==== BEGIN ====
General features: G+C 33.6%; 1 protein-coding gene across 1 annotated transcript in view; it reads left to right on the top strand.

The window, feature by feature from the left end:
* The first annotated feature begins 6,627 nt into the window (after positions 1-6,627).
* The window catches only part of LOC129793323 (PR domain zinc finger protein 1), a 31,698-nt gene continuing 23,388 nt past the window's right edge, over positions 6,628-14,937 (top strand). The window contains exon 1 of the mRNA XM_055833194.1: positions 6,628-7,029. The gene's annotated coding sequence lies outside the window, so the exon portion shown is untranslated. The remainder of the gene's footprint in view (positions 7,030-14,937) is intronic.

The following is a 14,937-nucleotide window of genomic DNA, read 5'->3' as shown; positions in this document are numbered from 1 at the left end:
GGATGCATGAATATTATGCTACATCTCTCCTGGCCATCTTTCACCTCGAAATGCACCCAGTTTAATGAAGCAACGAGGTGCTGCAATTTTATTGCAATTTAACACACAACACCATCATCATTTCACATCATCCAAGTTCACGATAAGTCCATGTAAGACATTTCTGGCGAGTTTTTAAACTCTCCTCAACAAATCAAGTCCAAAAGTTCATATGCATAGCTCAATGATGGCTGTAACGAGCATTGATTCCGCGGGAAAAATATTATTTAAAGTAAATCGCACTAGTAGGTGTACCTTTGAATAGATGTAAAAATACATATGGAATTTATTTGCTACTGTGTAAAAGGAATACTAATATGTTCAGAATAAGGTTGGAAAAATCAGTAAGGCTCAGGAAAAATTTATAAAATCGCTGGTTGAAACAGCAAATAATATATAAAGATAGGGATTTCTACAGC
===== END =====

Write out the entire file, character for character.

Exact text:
General features: G+C 33.6%; 1 protein-coding gene across 1 annotated transcript in view; it reads left to right on the top strand.

The window, feature by feature from the left end:
* The first annotated feature begins 6,627 nt into the window (after positions 1-6,627).
* The window catches only part of LOC129793323 (PR domain zinc finger protein 1), a 31,698-nt gene continuing 23,388 nt past the window's right edge, over positions 6,628-14,937 (top strand). The window contains exon 1 of the mRNA XM_055833194.1: positions 6,628-7,029. The gene's annotated coding sequence lies outside the window, so the exon portion shown is untranslated. The remainder of the gene's footprint in view (positions 7,030-14,937) is intronic.

The following is a 14,937-nucleotide window of genomic DNA, read 5'->3' as shown; positions in this document are numbered from 1 at the left end:
GGATGCATGAATATTATGCTACATCTCTCCTGGCCATCTTTCACCTCGAAATGCACCCAGTTTAATGAAGCAACGAGGTGCTGCAATTTTATTGCAATTTAACACACAACACCATCATCATTTCACATCATCCAAGTTCACGATAAGTCCATGTAAGACATTTCTGGCGAGTTTTTAAACTCTCCTCAACAAATCAAGTCCAAAAGTTCATATGCATAGCTCAATGATGGCTGTAACGAGCATTGATTCCGCGGGAAAAATATTATTTAAAGTAAATCGCACTAGTAGGTGTACCTTTGAATAGATGTAAAAATACATATGGAATTTATTTGCTACTGTGTAAAAGGAATACTAATATGTTCAGAATAAGGTTGGAAAAATCAGTAAGGCTCAGGAAAAATTTATAAAATCGCTGGTTGAAACAGCAAATAATATATAAAGATAGGGATTTCTACAGC